He is very good, but is he worth anything approaching £84 million? Absolutely not.

    That garish number is the buyout clause in the Brazilian's contract, and if some team were to swoop in for him, it would break Christiano Ronaldo's world record transfer fee of £80 million.

    Unless someone is crazy enough to pay that enormous amount of money, he is very unlikely to leave, as he is currently enjoying tearing through Portugal with reigning champions Porto.

    Even for a club like Manchester City, £84 million has to seem like a comically high amount of money to pay for Hulk's services.

Gonzalo Higuain

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    The Argentine, who has increasingly served as backup to Karim Benzema at Real Madrid, is reported to be of interest to Arsenal—questionably, I should say—as backup to the superb Robin van Persie.

    His reported £22 million price tag seems a bit high, though, for a player who has had injury problems and is not even starting at his club with any consistency.

    And as a reported target for Arsene Wenger, it is hard to see the frugal Frenchman breaking his transfer record on someone who would only be a backup.

    It also says a lot about the player that he was once first-choice at the Bernabeu, but he has not performed well enough to keep his place ahead of the surging Benzema.

Alexandre Pato

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    Pato has not succeeded as much with the reigning Italian champions recently as he is used to, and that has led to rumors of a €38 million switch to nuveau-riche Paris Saint-Germain.

    While the Brazilian is certainly a quality striker—and at 22 years old he certainly has room for improvement yet—he is not worth a fee as nearly as high as that which the French club would have to shell out to bring him to the French capital.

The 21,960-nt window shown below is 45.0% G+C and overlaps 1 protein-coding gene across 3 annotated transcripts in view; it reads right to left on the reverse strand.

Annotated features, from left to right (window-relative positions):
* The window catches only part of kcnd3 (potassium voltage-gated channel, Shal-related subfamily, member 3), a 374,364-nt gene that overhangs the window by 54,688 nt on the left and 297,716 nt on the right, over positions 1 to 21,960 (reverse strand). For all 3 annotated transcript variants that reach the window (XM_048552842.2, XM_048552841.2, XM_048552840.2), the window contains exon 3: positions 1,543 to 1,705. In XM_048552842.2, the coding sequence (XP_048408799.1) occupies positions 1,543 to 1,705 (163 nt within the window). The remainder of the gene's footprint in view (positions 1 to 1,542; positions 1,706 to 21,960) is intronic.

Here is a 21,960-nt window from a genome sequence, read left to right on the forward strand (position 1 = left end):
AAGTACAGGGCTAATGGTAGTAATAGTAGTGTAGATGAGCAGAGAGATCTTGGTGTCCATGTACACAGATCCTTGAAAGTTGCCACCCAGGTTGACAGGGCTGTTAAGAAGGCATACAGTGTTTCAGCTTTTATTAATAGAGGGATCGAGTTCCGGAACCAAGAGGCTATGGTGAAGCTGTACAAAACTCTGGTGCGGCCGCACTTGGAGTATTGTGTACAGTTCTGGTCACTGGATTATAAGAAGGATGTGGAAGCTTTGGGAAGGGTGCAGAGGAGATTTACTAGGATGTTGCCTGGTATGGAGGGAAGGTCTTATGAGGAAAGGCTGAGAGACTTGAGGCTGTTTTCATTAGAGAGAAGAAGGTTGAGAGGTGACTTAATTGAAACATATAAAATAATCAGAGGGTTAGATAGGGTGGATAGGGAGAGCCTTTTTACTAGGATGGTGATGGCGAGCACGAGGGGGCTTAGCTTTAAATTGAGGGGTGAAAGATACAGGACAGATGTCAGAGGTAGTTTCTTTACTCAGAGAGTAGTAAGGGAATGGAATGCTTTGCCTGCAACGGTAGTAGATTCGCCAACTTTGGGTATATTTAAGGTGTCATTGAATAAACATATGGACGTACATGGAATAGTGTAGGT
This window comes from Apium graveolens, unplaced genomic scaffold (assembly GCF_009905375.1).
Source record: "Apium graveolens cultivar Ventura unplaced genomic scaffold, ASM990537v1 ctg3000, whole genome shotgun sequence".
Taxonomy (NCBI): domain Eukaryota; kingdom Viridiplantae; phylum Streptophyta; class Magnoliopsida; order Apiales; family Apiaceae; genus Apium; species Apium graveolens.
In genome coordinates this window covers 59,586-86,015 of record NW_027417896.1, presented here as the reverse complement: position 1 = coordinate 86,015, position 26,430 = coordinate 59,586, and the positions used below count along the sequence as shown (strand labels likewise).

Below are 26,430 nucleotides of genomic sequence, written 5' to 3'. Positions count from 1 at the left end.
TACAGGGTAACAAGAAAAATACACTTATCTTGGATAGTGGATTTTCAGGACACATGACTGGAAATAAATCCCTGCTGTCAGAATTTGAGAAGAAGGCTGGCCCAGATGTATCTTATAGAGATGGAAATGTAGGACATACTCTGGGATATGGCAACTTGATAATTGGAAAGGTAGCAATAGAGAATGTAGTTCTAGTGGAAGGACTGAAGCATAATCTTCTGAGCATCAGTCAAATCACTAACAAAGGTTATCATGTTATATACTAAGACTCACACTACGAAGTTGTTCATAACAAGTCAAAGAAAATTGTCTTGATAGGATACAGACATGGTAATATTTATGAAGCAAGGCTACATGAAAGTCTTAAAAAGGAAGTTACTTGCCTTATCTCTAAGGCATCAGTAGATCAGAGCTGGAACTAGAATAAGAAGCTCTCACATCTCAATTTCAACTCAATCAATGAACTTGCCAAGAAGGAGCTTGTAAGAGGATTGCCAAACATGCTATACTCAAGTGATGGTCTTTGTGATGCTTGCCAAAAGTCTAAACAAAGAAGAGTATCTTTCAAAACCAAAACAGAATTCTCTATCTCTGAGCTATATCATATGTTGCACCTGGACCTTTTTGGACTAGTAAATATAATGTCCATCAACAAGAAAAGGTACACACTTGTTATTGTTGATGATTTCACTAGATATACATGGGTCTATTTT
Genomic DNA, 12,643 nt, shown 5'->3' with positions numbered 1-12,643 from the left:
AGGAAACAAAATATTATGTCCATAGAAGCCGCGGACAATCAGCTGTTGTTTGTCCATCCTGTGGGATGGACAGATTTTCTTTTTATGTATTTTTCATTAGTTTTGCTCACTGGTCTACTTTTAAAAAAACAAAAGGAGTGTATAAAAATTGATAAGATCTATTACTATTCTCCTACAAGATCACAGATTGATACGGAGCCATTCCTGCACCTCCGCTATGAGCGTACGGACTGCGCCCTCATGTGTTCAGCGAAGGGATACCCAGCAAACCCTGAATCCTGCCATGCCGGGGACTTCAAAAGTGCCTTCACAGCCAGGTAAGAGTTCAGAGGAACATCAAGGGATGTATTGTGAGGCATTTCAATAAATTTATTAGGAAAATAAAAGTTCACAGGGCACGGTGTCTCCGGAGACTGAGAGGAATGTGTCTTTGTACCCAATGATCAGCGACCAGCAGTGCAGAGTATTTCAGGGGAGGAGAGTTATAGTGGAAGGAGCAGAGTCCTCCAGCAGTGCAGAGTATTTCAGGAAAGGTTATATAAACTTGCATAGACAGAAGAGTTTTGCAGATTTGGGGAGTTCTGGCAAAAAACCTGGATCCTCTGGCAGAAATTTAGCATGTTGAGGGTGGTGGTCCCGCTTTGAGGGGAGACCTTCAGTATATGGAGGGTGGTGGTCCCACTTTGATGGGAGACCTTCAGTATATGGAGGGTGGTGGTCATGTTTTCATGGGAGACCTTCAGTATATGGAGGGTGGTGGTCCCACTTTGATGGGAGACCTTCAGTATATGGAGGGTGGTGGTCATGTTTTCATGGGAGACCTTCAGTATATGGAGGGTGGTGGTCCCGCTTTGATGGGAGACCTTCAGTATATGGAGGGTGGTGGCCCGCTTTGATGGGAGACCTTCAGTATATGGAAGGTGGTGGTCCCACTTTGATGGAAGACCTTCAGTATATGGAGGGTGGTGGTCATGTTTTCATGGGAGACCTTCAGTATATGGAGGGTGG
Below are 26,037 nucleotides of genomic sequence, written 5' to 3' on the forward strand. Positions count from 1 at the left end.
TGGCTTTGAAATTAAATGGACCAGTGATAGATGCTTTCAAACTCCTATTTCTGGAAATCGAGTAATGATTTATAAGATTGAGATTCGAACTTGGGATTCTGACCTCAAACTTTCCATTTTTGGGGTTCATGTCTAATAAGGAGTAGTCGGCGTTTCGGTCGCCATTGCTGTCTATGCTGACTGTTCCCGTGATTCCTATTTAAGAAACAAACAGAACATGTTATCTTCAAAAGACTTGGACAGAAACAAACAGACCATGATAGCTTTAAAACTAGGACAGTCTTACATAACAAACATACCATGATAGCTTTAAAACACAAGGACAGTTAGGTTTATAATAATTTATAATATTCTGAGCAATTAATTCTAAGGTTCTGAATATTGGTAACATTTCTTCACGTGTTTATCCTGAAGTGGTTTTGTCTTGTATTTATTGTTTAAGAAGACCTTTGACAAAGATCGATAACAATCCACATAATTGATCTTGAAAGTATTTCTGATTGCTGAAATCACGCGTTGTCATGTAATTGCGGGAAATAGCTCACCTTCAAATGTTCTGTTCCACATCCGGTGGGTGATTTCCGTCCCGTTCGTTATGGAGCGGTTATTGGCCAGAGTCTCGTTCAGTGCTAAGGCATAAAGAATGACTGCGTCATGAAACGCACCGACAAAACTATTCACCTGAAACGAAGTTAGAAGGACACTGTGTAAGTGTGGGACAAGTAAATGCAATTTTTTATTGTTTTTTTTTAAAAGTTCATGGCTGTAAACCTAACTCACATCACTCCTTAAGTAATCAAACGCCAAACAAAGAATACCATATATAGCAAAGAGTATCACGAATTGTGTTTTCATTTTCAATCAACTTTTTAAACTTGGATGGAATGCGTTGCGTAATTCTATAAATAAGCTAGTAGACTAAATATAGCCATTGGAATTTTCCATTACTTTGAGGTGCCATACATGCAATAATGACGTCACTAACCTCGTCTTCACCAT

Pato's troubles with his manager would certainly draw a red flag, as now more than ever the threat of a player disrupting the dressing room is something a team must watch for.

Eden Hazard

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    For me, Hazard is one of the kings of inflated prices this transfer season.

    Yes, the young Belgian winger possesses immense amounts of talent, and his combination of pace, trickery and sublime vision make him one of the best young players in the world.

    However, his supposed price tag starts at £40 million, which is a massive sum to pay for anyone, and it seems a bit unbelievable to me that Hazard is so good at his tender age that he could really provide the sort of value commensurate with such a high transfer fee.

    Especially for one who plays out wide, Hazard's almost mythic status in the world of transfer speculation and the transfer fees that have been attached to him are somewhat unjustified.


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    Another Madrid player linked to PSG recently, Kaka is another who seems to be given a much higher transfer value by pundits than he otherwise would due to his reputation.